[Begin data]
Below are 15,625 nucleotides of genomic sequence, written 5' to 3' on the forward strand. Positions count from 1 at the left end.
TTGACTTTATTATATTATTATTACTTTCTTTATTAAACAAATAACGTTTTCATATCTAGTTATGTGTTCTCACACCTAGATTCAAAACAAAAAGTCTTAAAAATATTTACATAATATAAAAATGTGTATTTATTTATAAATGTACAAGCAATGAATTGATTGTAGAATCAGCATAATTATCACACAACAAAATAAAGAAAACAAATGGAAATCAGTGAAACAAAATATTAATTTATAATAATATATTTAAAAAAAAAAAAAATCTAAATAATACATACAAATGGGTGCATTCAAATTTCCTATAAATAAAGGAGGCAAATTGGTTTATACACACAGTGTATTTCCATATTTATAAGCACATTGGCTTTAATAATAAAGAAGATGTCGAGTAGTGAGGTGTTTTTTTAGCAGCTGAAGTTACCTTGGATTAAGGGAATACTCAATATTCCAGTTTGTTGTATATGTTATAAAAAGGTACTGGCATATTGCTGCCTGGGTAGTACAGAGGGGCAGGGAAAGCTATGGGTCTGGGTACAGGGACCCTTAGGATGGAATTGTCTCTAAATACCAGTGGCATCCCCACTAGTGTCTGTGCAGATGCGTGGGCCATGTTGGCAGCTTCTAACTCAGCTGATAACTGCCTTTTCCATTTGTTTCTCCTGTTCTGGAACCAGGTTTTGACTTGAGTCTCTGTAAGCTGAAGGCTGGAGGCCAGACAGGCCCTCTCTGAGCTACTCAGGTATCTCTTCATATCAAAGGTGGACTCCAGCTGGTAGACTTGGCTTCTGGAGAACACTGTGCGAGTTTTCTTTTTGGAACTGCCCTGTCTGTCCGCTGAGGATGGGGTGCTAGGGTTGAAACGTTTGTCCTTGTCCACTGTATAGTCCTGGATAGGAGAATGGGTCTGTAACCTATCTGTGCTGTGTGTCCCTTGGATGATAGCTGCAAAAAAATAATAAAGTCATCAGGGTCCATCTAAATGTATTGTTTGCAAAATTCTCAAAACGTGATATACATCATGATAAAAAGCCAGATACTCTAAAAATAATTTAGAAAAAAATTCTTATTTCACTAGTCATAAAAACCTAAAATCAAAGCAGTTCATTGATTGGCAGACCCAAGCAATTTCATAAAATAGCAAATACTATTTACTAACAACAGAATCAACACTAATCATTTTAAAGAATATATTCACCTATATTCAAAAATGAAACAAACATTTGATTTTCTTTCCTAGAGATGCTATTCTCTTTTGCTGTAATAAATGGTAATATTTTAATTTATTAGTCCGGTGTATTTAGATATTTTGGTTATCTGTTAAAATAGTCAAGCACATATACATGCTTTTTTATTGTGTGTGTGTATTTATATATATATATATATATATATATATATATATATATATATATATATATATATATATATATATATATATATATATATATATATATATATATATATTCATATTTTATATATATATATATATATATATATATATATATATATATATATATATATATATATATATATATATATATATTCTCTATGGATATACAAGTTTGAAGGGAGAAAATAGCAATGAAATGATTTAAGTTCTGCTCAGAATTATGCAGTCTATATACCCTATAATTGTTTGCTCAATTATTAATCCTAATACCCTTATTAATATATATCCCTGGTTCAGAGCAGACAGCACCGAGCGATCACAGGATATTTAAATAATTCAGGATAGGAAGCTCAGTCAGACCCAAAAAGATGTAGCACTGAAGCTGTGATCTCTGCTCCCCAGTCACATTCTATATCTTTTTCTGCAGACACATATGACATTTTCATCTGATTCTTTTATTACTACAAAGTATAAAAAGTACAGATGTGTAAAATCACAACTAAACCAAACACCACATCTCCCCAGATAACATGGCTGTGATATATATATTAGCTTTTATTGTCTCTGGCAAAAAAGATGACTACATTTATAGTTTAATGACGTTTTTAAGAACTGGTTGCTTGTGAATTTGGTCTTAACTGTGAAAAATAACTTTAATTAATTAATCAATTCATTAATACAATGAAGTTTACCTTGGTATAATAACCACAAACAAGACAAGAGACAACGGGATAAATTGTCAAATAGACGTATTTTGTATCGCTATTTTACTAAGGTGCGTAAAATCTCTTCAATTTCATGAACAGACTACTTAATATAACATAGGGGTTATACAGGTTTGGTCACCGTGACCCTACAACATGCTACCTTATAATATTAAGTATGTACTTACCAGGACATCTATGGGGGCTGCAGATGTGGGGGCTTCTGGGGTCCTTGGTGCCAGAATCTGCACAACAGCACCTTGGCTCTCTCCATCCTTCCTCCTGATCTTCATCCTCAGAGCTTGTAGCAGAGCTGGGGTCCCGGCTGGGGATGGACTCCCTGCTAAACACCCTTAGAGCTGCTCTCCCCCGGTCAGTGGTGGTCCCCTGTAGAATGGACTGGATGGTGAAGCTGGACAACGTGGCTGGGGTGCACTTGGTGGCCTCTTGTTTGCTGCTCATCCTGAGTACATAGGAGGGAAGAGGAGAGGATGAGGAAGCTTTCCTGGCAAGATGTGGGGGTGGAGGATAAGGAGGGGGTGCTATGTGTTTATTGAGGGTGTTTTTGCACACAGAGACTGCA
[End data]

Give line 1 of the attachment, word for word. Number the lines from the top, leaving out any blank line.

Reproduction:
Below are 15,625 nucleotides of genomic sequence, written 5' to 3' on the forward strand. Positions count from 1 at the left end.